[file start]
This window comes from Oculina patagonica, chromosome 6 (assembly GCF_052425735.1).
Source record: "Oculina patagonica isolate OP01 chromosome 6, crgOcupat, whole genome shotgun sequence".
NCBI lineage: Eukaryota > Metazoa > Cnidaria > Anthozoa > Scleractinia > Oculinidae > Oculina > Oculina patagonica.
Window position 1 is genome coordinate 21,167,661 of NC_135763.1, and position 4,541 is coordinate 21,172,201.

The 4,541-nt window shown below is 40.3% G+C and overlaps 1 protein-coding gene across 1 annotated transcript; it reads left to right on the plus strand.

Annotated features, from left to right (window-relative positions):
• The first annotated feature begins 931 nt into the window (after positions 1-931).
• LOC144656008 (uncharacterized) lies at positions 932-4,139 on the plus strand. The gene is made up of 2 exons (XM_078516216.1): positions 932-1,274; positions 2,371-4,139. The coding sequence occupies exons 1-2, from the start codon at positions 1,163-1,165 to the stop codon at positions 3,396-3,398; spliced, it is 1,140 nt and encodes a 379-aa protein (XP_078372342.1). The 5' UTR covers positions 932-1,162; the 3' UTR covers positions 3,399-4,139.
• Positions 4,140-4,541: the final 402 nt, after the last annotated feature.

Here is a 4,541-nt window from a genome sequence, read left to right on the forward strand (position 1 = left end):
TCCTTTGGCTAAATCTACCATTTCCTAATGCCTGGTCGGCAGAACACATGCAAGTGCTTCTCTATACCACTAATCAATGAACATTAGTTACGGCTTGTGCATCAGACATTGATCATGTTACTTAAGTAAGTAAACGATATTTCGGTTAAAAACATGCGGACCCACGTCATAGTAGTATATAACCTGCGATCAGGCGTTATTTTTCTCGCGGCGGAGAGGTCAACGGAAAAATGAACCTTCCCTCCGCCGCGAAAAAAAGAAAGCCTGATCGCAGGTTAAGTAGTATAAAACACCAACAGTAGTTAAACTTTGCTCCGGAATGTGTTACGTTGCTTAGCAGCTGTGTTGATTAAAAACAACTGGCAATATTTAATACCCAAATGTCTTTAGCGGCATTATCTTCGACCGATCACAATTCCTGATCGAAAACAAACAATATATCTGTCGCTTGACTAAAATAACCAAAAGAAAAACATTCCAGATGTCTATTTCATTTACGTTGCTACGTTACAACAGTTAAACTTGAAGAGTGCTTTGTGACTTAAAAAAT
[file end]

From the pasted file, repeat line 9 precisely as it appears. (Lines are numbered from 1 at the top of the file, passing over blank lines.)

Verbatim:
• Positions 4,140-4,541: the final 402 nt, after the last annotated feature.